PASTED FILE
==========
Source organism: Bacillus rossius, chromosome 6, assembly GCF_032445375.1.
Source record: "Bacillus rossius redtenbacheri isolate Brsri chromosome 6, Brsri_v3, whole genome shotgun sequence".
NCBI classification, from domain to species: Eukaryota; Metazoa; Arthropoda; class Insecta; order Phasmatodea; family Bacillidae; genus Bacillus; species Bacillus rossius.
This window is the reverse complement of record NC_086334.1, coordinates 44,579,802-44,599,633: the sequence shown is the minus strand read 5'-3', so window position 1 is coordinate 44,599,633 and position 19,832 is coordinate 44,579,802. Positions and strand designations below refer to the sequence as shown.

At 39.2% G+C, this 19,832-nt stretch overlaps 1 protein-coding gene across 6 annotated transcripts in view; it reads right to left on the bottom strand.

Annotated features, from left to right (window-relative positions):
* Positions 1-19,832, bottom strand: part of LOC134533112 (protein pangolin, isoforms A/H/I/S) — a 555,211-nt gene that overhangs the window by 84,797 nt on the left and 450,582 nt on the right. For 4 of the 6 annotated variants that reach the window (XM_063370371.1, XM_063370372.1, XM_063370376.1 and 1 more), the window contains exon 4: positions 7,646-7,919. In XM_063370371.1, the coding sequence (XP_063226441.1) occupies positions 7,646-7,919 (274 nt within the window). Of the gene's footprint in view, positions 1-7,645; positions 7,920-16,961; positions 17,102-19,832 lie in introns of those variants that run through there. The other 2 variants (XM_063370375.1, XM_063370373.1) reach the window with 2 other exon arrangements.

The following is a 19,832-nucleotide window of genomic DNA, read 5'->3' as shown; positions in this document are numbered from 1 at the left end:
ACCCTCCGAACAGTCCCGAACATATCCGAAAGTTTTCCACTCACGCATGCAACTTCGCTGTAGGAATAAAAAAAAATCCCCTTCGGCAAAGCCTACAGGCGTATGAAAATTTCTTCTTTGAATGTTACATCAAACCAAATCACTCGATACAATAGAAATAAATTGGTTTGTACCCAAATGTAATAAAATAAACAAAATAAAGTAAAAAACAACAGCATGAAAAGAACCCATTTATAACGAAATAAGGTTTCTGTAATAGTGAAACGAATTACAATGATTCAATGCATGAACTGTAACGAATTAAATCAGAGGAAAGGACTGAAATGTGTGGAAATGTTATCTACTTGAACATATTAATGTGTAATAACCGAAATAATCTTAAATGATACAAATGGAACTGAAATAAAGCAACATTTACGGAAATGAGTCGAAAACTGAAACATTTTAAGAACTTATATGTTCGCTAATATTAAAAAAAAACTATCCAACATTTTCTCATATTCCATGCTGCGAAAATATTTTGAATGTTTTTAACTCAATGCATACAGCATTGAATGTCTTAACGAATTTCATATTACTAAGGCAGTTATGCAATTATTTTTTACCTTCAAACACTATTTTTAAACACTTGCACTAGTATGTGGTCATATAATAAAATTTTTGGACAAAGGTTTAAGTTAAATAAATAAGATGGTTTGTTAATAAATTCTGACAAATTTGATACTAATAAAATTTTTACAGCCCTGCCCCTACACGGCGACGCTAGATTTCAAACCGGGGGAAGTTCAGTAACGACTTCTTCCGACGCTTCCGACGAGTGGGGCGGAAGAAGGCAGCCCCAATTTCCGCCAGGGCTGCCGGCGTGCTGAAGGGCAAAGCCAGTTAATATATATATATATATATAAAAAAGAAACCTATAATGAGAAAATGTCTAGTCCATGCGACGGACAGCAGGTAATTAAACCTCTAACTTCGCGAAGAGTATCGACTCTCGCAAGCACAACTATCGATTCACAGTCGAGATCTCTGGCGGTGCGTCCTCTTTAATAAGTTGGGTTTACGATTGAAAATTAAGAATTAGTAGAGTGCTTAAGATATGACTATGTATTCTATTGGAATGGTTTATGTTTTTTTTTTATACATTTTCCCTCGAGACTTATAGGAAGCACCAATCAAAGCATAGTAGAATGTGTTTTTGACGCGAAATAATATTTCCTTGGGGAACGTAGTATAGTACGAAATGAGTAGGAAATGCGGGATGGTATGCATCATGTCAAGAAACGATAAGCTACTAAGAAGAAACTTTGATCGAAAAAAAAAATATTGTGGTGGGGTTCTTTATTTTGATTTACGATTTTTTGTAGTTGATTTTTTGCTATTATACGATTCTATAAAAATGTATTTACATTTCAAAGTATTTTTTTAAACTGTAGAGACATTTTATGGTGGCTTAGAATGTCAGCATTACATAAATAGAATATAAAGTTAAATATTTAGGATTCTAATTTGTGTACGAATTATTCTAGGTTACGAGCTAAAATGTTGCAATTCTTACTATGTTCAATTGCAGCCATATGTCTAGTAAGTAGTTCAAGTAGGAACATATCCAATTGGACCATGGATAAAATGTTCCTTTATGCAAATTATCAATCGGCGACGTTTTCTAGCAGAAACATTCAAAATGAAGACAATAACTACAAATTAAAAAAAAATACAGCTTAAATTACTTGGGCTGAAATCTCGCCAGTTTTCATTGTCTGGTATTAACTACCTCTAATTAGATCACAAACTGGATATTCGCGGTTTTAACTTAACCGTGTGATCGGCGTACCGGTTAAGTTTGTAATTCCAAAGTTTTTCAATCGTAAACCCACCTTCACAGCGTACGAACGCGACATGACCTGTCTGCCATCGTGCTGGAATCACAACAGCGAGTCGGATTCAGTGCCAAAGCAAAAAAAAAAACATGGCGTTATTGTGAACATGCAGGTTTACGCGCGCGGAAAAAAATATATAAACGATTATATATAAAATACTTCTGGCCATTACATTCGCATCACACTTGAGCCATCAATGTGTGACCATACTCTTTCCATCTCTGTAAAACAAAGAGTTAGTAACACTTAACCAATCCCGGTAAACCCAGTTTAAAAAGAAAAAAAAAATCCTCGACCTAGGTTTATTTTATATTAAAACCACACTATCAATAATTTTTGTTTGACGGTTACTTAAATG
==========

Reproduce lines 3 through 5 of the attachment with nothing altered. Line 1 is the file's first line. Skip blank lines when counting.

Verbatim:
NCBI classification, from domain to species: Eukaryota; Metazoa; Arthropoda; class Insecta; order Phasmatodea; family Bacillidae; genus Bacillus; species Bacillus rossius.
This window is the reverse complement of record NC_086334.1, coordinates 44,579,802-44,599,633: the sequence shown is the minus strand read 5'-3', so window position 1 is coordinate 44,599,633 and position 19,832 is coordinate 44,579,802. Positions and strand designations below refer to the sequence as shown.

At 39.2% G+C, this 19,832-nt stretch overlaps 1 protein-coding gene across 6 annotated transcripts in view; it reads right to left on the bottom strand.